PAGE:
Becoming a surrogate is an amazing and life-changing experience. Not only will you help a family grow, you’ll touch lives in a way you never thought possible. Of course, there’s a lot to be done when you begin the surrogacy journey as well, and one of those things includes protecting yours and the baby’s health with vaccines. In honor of National Immunization Month, we’re covering vaccines you may need to get as you embark upon your surrogacy journey.
1) Measles, Mumps, and Rubella (MMR)
Because most people receive the vaccine as children and can then maintain immunity for life, a simple blood test can be used to verify immunity. According to the CDC, women who are not current on their MMR vaccine should be inoculated a month prior to conceiving. Although measles have become somewhat of a concern in recent years again, the CDC’s primary concern here is rubella, which is highly contagious and can cause miscarriage. If you are tested and are not immune, the CDC recommends getting vaccinated and then waiting month before getting tested again, and only going forward with plans to conceive after immunity is confirmed.
2) Chicken Pox
Bloodwork can also verify if you’re immune to chicken pox. Although children normally recover quite well from it, adult chicken pox can be very serious, especially during pregnancy. Although rare, babies in utero during a bout of chicken pox can develop severe abnormalities, including deformations and neurological issues. Miscarriage is also a risk. Most people become immune after having chicken pox or after getting vaccinated, but a few need a booster, so it’s worthwhile to be checked.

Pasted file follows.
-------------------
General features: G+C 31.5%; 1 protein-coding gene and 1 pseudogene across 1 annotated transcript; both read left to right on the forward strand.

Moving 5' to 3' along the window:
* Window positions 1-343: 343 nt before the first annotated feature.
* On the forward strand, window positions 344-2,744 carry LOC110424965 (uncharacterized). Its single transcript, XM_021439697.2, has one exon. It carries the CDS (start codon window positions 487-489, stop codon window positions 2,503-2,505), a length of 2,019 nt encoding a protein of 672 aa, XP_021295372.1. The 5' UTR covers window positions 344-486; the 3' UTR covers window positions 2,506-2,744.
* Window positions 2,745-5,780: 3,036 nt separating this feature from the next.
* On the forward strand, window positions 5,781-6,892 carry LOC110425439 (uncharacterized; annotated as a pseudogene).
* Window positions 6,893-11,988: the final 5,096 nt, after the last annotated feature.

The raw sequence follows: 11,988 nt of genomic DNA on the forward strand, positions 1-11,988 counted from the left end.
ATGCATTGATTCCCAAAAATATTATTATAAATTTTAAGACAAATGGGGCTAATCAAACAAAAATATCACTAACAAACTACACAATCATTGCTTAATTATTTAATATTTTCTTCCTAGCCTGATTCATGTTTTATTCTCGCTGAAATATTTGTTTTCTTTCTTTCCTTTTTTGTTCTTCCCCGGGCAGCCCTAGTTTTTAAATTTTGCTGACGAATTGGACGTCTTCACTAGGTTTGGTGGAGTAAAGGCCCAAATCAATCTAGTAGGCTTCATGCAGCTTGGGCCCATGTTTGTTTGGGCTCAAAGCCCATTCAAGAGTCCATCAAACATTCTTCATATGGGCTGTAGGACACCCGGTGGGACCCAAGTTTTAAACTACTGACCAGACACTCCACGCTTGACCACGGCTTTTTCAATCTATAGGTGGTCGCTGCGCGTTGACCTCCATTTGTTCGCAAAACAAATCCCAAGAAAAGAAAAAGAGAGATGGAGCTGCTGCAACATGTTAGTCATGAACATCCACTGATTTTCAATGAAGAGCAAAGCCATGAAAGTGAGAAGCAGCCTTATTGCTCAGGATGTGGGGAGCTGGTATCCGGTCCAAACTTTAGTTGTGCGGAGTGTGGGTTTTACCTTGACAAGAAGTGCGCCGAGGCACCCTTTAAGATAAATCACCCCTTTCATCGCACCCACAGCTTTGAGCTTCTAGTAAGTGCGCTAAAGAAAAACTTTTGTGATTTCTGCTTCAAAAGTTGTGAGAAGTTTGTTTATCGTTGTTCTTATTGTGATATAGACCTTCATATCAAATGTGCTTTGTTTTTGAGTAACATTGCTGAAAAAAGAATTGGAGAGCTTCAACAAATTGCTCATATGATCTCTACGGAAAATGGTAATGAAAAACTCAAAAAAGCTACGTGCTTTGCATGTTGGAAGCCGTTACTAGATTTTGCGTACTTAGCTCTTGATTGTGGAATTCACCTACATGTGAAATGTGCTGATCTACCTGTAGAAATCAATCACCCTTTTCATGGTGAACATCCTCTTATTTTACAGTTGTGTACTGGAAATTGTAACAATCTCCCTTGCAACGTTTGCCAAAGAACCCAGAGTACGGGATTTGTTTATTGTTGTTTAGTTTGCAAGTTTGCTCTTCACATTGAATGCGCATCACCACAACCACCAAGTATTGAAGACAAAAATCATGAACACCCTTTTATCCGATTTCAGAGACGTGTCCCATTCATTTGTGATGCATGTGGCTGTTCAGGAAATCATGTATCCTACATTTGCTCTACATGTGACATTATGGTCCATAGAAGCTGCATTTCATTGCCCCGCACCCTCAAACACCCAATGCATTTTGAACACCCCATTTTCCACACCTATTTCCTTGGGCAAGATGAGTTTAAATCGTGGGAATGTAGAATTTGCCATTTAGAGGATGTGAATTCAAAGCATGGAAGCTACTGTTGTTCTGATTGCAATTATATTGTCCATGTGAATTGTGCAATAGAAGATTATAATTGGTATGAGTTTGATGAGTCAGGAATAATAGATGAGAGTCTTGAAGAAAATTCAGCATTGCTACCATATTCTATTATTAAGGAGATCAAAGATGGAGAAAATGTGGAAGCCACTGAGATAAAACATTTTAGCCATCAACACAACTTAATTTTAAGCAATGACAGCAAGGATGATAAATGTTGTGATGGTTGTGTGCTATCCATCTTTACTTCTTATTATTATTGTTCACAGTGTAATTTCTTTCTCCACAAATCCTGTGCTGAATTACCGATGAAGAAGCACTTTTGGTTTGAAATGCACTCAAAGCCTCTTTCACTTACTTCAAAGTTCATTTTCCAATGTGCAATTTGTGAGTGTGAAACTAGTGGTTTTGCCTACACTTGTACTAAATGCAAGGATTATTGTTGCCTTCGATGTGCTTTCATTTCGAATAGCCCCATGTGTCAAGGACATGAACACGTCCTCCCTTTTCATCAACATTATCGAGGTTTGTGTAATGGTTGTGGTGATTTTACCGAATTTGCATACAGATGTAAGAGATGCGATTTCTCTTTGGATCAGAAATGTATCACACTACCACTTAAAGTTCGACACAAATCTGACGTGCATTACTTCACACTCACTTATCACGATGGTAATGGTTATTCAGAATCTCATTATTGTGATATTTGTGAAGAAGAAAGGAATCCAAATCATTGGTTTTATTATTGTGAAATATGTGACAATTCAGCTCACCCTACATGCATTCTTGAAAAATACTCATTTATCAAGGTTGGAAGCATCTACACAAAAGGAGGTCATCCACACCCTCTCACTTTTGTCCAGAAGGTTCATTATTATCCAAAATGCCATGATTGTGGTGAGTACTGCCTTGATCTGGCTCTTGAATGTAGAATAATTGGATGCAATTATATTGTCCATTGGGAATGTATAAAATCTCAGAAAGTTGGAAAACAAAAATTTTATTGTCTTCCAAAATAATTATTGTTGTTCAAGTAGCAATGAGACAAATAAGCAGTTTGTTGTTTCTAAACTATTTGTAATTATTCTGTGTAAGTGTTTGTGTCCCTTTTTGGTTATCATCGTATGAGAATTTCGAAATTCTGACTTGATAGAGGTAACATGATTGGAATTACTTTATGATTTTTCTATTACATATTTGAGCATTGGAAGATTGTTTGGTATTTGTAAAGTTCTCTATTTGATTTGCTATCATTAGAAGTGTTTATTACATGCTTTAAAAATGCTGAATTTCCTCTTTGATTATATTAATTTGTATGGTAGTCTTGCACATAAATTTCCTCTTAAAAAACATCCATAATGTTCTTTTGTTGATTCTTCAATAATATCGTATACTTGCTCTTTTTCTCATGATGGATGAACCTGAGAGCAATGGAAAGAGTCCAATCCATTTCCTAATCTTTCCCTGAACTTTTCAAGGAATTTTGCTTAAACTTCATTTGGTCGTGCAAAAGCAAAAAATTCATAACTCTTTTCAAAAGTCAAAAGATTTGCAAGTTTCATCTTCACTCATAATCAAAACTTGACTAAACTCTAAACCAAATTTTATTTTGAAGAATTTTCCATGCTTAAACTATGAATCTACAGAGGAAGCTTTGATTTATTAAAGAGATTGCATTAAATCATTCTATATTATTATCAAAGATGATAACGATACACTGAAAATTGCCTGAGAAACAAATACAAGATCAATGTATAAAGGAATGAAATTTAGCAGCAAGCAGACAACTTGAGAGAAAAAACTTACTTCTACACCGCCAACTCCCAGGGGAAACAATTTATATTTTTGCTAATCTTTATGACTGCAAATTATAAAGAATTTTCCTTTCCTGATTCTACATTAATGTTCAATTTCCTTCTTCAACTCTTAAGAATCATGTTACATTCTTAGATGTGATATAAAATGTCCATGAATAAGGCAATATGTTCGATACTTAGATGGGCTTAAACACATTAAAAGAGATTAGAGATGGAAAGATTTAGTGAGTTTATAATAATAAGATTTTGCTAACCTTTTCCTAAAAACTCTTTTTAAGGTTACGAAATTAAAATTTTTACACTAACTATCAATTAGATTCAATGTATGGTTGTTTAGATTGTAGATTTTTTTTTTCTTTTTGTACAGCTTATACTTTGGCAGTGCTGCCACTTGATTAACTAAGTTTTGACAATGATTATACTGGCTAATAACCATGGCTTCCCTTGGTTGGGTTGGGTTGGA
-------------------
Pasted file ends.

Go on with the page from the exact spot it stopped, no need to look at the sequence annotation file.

3) Hepatitis B
Hep B is low-risk as it’s only transmitted via bodily fluids. However, it is possible to get it from your partner or even in certain careers, such as health care. Liver failure and cancer are the big concerns. Hep B can be transferred from surrogate to baby, so it usually goes on the list of vaccines as a precaution.
4) Tetanus, Diphtheria and Pertussis (TDaP)
Pertussis, also known as the whooping cough, can be fatal to anyone and it claims the lives of about 20 newborns per year. Healthcare professionals usually recommend the vaccine somewhere between weeks 16-32 because it gives the baby some protection after birth.
In rare cases, the flu has resulted in birth defects and miscarriages. Experts think it’s related to the fever more than anything else, but they’re still not totally certain. Moreover, medication options are somewhat limited while you’re pregnant, and so having the vaccine can help ensure you stay comfortable during the pregnancy.
Your Doctor May Recommend an Alternate Schedule if You’re Becoming a Surrogate
If you’re travelling or the baby’s intended parents will be taking the baby out of the country after he or she is born, your doctor may recommend other vaccines. Depending on your medical history, you may be asked to forego some of the above or be told to have supplementary ones as well. Always defer to your doctor’s advice—he or she knows you and situation and will give you recommendations specific to your situation.
Become a Surrogate with SPS
If you’re interested in becoming a surrogate but haven’t signed up with an agency yet, SPS is here to guide the way. We’ll help match you with intended parents who share your values, make sure your contract is set, and ensure you stay protected throughout his miraculous journey. To get started, learn more about becoming a surrogate today.